President's Report Masthead
December 31, 2015

Physicist receives prestigious NSF grant

Research that may lead to inexpensive clean energy has won a Binghamton University physicist support from the National Science Foundation’s prestigious Faculty Early Career Development (CAREER) Program.

Jeffrey Mativetsky, assistant professor of physics, will receive more than $525,000 over five years for the work, which is to begin in July 2016. His research centers on the relationships between nanoscale structure and electrical function in organic materials for solar cells and electronics.

One of the main things holding back the use of solar cells is the cost associated with them, he says. Organic solar cells provide a pathway toward low-cost, clean energy. Organic materials open new possibilities because they are lightweight and mechanically flexible, making it possible, for example, to integrate them into curved surfaces.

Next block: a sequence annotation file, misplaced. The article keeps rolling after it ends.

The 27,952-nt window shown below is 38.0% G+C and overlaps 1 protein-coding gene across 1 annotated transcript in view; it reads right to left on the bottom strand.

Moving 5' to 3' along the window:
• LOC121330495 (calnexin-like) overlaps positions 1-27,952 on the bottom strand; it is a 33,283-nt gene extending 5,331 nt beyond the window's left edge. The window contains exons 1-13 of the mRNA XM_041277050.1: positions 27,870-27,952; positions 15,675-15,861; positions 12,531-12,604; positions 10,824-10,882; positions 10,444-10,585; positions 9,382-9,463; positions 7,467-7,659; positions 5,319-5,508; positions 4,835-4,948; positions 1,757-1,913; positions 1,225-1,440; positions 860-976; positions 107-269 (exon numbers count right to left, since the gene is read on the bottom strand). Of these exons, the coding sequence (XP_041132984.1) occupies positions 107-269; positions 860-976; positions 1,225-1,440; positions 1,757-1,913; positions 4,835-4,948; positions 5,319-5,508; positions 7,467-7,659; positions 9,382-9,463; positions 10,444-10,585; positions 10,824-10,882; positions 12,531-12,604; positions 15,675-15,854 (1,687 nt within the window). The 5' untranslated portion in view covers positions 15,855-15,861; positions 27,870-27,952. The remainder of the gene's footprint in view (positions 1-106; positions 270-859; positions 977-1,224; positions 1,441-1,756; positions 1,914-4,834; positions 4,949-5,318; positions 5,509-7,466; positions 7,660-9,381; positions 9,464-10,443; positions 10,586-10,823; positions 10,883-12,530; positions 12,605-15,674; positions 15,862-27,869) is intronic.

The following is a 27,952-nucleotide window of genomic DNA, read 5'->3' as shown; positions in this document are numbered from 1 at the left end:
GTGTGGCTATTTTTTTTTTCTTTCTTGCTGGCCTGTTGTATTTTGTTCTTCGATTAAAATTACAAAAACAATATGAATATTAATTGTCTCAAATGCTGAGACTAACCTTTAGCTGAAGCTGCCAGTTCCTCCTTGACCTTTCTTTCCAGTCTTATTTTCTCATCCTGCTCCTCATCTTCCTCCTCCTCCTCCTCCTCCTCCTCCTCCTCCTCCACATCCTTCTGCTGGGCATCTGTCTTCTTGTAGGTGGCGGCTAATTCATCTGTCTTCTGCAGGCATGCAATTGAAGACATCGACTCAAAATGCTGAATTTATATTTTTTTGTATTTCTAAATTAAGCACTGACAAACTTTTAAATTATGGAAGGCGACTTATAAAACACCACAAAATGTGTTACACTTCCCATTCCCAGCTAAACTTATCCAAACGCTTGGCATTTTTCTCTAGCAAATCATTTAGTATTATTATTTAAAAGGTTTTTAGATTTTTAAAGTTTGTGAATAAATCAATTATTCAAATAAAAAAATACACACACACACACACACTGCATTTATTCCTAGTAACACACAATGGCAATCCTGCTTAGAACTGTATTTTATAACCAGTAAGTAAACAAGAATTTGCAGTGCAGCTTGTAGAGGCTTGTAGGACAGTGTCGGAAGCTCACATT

Organic materials can also be processed near room temperature, Mativetsky notes, which is another factor that makes them attractive for flexible electronics.

Mativetsky, who blends principles of physics, chemistry and engineering in his research, says he’s motivated by a desire to work on systems that are relevant to society. He’d like to see solar cells integrated into disaster relief tents, for instance.

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